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White Helmets volunteer killed in air strike as group misses out on Nobel prize

Rescue worker also killed responding to bombing in Daraa as Syrian Civil Defence Force, among nominees for prestigious prize, goes 'back to work'
Syrian White Helmets has 2,900 rescue volunteers across Syria (AFP)

A Syrian White Helmets rescue centre was targeted and completely destroyed on Friday morning in Syria even as the Nobel Peace Prize ceremony, for which the civil rescue group was nominated, was taking place in Oslo, Norway. 

Announcing the attacks on their social media page, the White Helmets, also known as the Syrian Civil Defence Force, said they were going "back to work" after its centre was targeted in Hama.

Raed Saleh, who heads the White Helmets, confirmed to the Revolutionary Forces of Syria Media office that its rescue centre in the countryside of Hama was "bombed and completely destroyed." 

No details were given as to who exactly targeted the group's rescue centre. 

The rescue volunteer group also reported the death of one of its volunteers earlier today in Daraa.

Mahmoud al-Muhammad was killed responding to the bombing of civilians leaving Friday prayers, the group said on Twitter.

According to a statement released by the Syria Campaign, al-Muhammad was killed moments after the Nobel Peace Prize was announced and that his death brings the number of White Helmets killed in action to 146.

The campaign is also launching a "People's Million campaign" aimed at matching the amount that is given to winners of the Nobel Peace Prize. 

Anna Nolan who directs the Syria Campaign said: “Today the White Helmets lost a brave volunteer and narrowly missed out on the Nobel Peace Prize. Over the past few days the outpouring of love and support for these heroes has been overwhelming. That’s why we’re launching the ‘People’s Million’ campaign."

READ: Why the White Helmets also deserved the Nobel

The White Helmets was a popular choice for this year's Nobel Peace Prize, with 300,000 people signing an online petition backing their nomination.

In the end the Nobel awarding committee gave the prize to the president of Colombia for his efforts in securing a historic peace deal to end 50 years of war with FARC rebels.

The Nobel committee praised Juan Manuel Santos for his “resolute efforts to bring the country’s more than 50-year-long civil war to an end”.

The rescue group congratulated Santos for winning the Nobel Peace Prize on social media, saying it "sincerely" wished the Colombian people peace. 

White Helmets chief Raed Saleh told AFP that his group had been hoping to receive the prize, which went instead to Colombian President Juan Manuel Santos for his efforts to end Latin America's longest conflict.

"We congratulate the winner on the prize and hope for peace for all of Colombia's people," Saleh said by phone from Turkey.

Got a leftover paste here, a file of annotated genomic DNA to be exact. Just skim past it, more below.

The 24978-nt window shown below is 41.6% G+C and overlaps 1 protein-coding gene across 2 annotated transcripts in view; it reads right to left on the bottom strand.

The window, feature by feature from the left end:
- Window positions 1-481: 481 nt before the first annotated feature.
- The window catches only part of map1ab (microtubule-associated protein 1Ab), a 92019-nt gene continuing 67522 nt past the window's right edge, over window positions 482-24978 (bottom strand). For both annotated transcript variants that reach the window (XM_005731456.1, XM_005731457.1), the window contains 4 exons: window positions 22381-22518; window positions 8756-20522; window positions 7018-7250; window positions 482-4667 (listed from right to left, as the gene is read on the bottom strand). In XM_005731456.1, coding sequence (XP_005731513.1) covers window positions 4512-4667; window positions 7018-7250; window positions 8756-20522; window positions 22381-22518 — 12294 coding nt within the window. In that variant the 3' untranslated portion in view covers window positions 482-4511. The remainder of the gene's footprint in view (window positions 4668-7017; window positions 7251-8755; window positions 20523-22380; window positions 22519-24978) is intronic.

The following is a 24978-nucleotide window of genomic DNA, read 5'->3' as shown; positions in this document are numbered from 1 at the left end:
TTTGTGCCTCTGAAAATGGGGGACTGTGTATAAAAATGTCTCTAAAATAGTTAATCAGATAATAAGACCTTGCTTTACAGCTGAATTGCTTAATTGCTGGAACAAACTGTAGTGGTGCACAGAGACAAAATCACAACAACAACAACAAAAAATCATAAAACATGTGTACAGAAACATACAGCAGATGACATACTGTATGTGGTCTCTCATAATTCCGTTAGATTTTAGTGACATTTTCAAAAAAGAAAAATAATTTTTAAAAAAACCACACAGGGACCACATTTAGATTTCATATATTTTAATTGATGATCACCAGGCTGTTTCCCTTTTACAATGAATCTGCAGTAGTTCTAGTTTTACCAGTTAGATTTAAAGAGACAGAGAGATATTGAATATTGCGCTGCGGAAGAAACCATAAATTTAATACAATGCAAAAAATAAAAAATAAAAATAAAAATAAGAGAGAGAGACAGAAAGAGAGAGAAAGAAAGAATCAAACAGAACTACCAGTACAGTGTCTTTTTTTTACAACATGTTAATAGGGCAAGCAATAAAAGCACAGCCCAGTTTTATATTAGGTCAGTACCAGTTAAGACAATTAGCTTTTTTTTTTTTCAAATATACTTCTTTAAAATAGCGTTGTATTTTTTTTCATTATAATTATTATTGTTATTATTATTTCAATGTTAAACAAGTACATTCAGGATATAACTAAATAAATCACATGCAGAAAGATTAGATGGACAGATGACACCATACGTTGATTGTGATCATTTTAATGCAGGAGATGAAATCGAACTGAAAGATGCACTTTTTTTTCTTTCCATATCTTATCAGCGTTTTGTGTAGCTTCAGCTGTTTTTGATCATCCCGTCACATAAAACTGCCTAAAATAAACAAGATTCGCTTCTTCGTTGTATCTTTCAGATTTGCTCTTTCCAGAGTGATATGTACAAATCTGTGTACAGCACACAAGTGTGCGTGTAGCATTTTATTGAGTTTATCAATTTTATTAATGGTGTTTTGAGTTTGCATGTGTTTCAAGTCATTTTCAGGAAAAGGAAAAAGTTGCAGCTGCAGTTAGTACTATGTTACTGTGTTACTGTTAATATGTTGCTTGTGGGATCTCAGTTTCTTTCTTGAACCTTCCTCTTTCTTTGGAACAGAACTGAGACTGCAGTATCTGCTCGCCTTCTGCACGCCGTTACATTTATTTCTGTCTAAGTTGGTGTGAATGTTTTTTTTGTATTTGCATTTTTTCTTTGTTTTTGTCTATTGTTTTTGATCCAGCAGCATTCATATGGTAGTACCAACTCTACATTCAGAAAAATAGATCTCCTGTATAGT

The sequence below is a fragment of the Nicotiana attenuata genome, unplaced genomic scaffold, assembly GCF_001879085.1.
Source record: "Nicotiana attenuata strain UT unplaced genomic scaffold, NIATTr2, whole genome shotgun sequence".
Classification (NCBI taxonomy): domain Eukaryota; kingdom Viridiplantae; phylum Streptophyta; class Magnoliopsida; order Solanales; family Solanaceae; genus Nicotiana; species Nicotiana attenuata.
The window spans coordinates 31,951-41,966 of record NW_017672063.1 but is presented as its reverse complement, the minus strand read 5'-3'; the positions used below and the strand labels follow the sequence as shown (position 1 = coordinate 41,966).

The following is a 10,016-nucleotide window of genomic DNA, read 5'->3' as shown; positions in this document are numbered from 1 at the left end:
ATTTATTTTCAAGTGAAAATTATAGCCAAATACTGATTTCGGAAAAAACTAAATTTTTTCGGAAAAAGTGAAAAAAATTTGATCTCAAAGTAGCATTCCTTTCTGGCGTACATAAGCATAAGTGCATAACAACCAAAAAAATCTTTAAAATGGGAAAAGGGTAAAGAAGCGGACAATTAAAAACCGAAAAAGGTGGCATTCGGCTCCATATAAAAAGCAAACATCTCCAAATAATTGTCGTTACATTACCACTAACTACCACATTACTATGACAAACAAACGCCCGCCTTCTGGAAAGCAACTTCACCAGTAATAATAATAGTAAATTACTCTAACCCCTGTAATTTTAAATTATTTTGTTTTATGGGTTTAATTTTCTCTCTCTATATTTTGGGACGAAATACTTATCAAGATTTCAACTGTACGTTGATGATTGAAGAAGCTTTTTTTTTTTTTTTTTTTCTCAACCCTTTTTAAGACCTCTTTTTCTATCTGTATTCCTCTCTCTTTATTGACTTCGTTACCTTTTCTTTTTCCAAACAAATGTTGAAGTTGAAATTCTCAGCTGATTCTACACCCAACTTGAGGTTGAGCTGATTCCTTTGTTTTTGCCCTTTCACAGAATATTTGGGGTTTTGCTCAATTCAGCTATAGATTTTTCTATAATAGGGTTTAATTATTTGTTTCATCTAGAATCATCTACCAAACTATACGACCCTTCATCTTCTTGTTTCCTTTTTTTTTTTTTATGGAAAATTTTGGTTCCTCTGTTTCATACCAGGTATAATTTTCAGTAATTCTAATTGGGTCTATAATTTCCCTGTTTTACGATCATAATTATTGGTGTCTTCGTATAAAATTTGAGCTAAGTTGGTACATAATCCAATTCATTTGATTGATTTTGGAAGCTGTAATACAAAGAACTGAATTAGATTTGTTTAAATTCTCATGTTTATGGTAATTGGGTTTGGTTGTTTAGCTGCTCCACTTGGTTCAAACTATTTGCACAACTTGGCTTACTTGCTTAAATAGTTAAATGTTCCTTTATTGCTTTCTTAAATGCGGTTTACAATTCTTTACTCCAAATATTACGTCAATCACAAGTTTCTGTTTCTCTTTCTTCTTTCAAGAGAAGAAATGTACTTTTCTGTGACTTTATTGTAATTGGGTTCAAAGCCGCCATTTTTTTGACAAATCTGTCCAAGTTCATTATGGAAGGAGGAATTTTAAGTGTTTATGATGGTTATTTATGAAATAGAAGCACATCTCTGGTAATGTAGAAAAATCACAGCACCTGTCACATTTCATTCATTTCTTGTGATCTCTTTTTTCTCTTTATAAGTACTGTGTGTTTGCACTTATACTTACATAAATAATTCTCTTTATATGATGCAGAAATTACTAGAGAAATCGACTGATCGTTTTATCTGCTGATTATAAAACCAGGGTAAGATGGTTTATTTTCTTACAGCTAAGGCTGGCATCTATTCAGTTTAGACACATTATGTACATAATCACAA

"For us, saving a life remains the most important prize that we could receive," Saleh said.

The group, which operates in rebel-held areas, is credited with saving thousands of civilians across Syria amid regular air and missile strikes by Syrian government and Russian forces.

The group has received millions in aid from Western governments including $23m from USAID and more than $18m from the UK foreign office. Other governments supporting the civil defence operation include Denmark, Germany, The Netherlands and Japan.

Partly due to this funding, the rescue group has faced criticism from activists on social media after journalist and activist Max Blumenthal published an "expose" claiming the group is a political actor in the Syrian civil war. 

In the article, published on the US-based news site AlterNet and shared thousands of times on Twitter, Blumenthal accused the group of undermining the United Nation's aid effort in Syria.

Blumenthal in his piece wrote: "The White Helmet's leadership is driven by a pro-interventionist agenda conceived by the Western governments and public relations groups that back them."

The group hit back at the criticism and rejected Blumenthal's criticism, denying claims that the money donated to the group comes with strings attached, and insisting the group's aims were apolitical. 

In an interview with Al-Jazeera, Najeb Fakoure, a senior White Helmets member, said: "We accept funds to buy equipment and so we can do our humanitarian work... We need the money to address our urgent needs as we have lost many of our ambulances." 

Earlier this year, Middle East Eye sat down with Raed Saleh who heads the White Helmets. Saleh held Russia directly responsible for the increase in civilian casualties, after a number of White Helmets were killed by Russian and Syrian government air strikes.

He also told MEE that the "international community had failed Syria" as it focused on the symptoms of the five-year-long civil war and not the root cause, which is "Assad's continued rule".

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